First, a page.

A sword and a shield are classic, and in VR, they feel especially great, so that was an easy choice. For our ranged option, we actually started with a slingshot, then moved to a bow and arrow and ultimately wound up with the crossbow. In playtests, players cited the crossbow as feeling the coolest and easiest to aim, so that's what we stuck with.
How did you approach designing sword combat so that players couldn't just lackadaisically swing their swords back and forth, yet didn't require such force that players would quickly grow tired?
Engineer Gary Kroll: We detected average linear velocity over time instead of checking the speed each frame. This prevents tiny but fast movements from activating the sword. We also measured the velocity closer to the hilt than the tip of the sword, which made it easy to reach the required speed when moving your hand and the hilt while making it hard to just waggle the sword since that action only moves the hilt of the sword slightly. Then we kept adjusting until people [thought it felt right].
Players can turn into a behemoth-sized god to solve environmental puzzles or to easily take down enemies. How did you come across this size-shifting concept?
Ashton: As mentioned earlier, god mode came out of the original pitch, but it was realized in a way we didn't expect. In VR, the world has depth because each eye sees the world from its own perspective. Add these two different perspectives together and our brain perceives a 3D world.
Behind the scenes, the game engine is rendering from two different cameras. If you change how far apart these cameras are, you can make the world feel really big or really small. What it's simulating is the distance between your eyes, as if your head was human-sized or giant. When you first see the Kraken boss, you're human sized and he's huge, but when you go into god mode, you're looking down on the Kraken and he seems small. The results are spectacular and only something you can really experience in a 3D medium.
Journey of the Gods features a wide array of enemies, each with their own unique attack patterns, strengths, and weaknesses. This includes gigantic boss battles. How did you come up with enemy designs both from an aesthetic and gameplay perspective?
Ashton: We usually come up with a gameplay design first and then we pitch it to the other team leads in a "kick-off" meeting. Everyone has a chance to react, give feedback, and pitch their own ideas, which sometimes results in design modifications. Once we're happy with the design, the concept team explores what that character might look like and we go from there.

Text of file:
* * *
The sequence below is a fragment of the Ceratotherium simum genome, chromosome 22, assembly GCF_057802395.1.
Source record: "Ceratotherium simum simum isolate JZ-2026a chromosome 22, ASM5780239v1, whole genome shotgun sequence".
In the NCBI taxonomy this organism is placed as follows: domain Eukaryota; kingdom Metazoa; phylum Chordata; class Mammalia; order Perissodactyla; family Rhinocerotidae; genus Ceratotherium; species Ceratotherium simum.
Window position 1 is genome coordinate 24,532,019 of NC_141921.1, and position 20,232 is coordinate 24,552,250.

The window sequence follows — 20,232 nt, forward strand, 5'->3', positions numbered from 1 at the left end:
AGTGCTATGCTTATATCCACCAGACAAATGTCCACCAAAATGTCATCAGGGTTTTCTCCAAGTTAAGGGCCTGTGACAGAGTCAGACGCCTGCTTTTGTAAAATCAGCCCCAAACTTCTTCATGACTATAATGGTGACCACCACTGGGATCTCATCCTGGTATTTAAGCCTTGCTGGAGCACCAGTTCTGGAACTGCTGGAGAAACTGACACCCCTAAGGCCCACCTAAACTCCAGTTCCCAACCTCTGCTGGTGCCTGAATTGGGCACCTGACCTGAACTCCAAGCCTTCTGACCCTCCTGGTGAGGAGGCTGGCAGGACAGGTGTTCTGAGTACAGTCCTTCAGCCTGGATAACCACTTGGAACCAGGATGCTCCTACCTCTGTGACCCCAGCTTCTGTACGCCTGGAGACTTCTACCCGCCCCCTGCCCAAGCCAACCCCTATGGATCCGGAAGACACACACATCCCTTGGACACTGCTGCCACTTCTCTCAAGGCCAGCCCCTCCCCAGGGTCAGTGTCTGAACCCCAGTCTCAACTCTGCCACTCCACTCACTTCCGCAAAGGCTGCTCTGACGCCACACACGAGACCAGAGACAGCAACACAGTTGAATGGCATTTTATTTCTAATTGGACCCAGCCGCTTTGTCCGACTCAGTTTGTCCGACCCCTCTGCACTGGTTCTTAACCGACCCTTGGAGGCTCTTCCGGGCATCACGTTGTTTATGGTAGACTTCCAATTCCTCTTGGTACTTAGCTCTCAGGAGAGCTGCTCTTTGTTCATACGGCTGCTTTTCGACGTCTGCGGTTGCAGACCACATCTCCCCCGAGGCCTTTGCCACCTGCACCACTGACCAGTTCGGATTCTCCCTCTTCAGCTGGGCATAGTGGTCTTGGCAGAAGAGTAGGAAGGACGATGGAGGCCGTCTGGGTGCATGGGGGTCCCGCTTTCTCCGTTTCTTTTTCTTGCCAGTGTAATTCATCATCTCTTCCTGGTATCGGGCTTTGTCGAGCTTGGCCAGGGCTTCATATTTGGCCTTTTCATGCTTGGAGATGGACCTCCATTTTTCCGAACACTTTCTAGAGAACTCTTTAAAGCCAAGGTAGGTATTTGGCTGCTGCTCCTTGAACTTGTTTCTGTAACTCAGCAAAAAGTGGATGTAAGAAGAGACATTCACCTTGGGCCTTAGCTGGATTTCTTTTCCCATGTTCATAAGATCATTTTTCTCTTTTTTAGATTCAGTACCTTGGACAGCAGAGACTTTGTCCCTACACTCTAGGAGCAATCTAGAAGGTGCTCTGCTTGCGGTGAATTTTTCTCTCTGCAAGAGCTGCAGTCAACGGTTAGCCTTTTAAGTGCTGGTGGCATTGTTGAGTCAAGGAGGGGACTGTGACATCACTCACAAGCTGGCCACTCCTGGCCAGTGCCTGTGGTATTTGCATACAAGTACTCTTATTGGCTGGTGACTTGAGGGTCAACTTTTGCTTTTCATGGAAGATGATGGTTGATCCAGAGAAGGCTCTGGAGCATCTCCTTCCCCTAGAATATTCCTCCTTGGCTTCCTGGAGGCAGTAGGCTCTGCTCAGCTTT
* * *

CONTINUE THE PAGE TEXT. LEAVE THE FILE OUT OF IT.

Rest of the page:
On the design side, our ideal is that each enemy should add value to the player experience. So we add a lot of variety in how they attack, how they move, how the player has to respond to their actions, etc. We introduce players to each new enemy in isolation so they can learn how to defend against and defeat it. If the player's interaction with each enemy is unique, then it starts to get really interesting when you face combinations of enemies. Now the player has to be very strategic and approach different combinations in different ways. It adds a lot of depth to the combat.
With rolling hills, life-size waterfalls, massive treetops to walk across, and expansive vistas, the world in Journey of the Gods is gorgeous and plays with elevation change more than most VR games. How did you approach designing the game's environments?
Artist Brenton Hesse: Great question. The design team first starts with ironing out a space that would feel interesting to navigate and engage in combat with enemies. While this goes on, we have our concept artist put together a look and feel of what the biome could be. Then the environment modeling team takes both the concept art and design framework and works with the art director to make a space that both looks good to run around in and gives the player an interesting navigation and gameplay.
The game allows players to play seated, standing, or with room-scale. How important was it for the studio to facilitate all these modes of play?
Producer Chloe Skew: With Journey of the Gods alternating frequently between exploration and combat, we wanted to take full advantage of the untethered Oculus Quest headset, allowing players to freely explore their environments and react instinctively (for example, to enemies approaching from behind) without worrying about getting tangled or losing controller tracking at crucial moments. At the same time, we know that players have different preferences for how they play in VR so we wanted to ensure that the seated experience would be just as satisfying.
What made UE4 a good fit for the game?